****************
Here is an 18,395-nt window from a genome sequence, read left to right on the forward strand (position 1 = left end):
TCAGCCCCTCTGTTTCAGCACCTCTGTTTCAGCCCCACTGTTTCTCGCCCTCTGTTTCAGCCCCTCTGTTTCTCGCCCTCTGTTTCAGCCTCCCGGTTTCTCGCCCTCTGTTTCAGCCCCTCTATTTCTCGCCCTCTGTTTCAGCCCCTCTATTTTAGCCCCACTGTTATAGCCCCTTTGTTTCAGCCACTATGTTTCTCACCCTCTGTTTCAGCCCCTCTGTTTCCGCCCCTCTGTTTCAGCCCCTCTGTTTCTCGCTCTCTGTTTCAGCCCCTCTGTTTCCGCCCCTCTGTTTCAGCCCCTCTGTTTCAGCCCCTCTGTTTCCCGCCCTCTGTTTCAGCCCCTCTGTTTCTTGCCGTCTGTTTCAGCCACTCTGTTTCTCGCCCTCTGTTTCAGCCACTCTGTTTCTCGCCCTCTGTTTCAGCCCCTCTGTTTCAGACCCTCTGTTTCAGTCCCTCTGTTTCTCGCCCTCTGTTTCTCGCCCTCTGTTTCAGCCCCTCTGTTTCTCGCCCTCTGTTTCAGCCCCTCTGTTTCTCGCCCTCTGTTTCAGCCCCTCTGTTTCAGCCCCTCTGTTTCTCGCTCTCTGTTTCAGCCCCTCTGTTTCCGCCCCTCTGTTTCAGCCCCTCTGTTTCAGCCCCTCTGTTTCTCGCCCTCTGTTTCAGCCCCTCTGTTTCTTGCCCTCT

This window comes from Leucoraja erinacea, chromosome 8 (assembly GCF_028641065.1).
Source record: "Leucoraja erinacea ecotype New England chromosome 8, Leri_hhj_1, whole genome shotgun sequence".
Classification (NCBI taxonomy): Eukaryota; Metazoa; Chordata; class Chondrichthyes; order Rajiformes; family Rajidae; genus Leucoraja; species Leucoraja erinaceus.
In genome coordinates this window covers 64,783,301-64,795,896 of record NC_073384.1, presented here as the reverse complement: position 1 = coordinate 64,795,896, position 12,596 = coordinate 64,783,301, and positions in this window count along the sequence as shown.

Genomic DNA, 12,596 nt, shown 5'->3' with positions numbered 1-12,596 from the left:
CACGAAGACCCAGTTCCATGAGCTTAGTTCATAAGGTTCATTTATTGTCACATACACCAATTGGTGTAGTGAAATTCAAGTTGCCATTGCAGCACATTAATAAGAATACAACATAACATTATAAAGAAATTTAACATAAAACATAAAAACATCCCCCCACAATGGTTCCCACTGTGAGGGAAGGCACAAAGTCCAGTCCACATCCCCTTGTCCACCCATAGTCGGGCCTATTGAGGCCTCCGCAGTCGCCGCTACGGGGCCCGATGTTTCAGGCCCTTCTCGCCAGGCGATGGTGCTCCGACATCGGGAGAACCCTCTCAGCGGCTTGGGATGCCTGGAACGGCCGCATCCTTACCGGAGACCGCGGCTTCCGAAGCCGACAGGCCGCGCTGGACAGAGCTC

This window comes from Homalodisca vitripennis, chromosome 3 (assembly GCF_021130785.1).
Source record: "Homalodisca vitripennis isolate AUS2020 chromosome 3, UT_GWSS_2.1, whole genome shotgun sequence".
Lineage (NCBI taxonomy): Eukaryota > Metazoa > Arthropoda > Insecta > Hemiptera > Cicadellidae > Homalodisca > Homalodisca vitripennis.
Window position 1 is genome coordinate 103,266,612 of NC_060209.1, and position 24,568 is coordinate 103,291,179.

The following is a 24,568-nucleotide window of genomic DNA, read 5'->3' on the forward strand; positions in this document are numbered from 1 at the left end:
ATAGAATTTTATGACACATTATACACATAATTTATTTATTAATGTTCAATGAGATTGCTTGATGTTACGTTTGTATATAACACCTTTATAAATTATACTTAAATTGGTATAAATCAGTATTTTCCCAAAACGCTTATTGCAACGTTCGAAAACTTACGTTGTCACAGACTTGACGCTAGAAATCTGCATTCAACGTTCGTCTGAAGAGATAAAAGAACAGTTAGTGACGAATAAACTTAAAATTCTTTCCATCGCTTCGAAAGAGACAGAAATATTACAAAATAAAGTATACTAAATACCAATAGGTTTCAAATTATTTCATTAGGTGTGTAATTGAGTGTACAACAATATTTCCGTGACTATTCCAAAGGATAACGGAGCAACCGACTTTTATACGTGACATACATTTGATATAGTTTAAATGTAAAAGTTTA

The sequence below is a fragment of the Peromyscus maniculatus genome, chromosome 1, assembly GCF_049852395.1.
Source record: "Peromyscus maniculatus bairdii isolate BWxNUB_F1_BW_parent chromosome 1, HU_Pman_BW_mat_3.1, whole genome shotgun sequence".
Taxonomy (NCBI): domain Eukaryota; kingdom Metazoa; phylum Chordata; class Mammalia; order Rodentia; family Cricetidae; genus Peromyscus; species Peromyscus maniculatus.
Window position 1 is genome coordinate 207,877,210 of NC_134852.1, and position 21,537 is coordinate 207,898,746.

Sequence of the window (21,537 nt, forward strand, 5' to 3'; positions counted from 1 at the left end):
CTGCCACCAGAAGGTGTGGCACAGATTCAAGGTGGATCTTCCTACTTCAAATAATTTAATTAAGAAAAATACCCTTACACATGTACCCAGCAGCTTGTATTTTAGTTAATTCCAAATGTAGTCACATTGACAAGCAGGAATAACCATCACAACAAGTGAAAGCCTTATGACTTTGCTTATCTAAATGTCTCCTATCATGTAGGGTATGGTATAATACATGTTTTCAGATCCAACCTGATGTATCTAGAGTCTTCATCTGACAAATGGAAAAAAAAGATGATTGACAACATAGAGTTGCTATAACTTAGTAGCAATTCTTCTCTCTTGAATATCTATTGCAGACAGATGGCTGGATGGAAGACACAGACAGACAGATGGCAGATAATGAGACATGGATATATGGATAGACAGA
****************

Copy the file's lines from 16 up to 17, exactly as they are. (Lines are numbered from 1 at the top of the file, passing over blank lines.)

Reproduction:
Source record: "Peromyscus maniculatus bairdii isolate BWxNUB_F1_BW_parent chromosome 1, HU_Pman_BW_mat_3.1, whole genome shotgun sequence".
Taxonomy (NCBI): domain Eukaryota; kingdom Metazoa; phylum Chordata; class Mammalia; order Rodentia; family Cricetidae; genus Peromyscus; species Peromyscus maniculatus.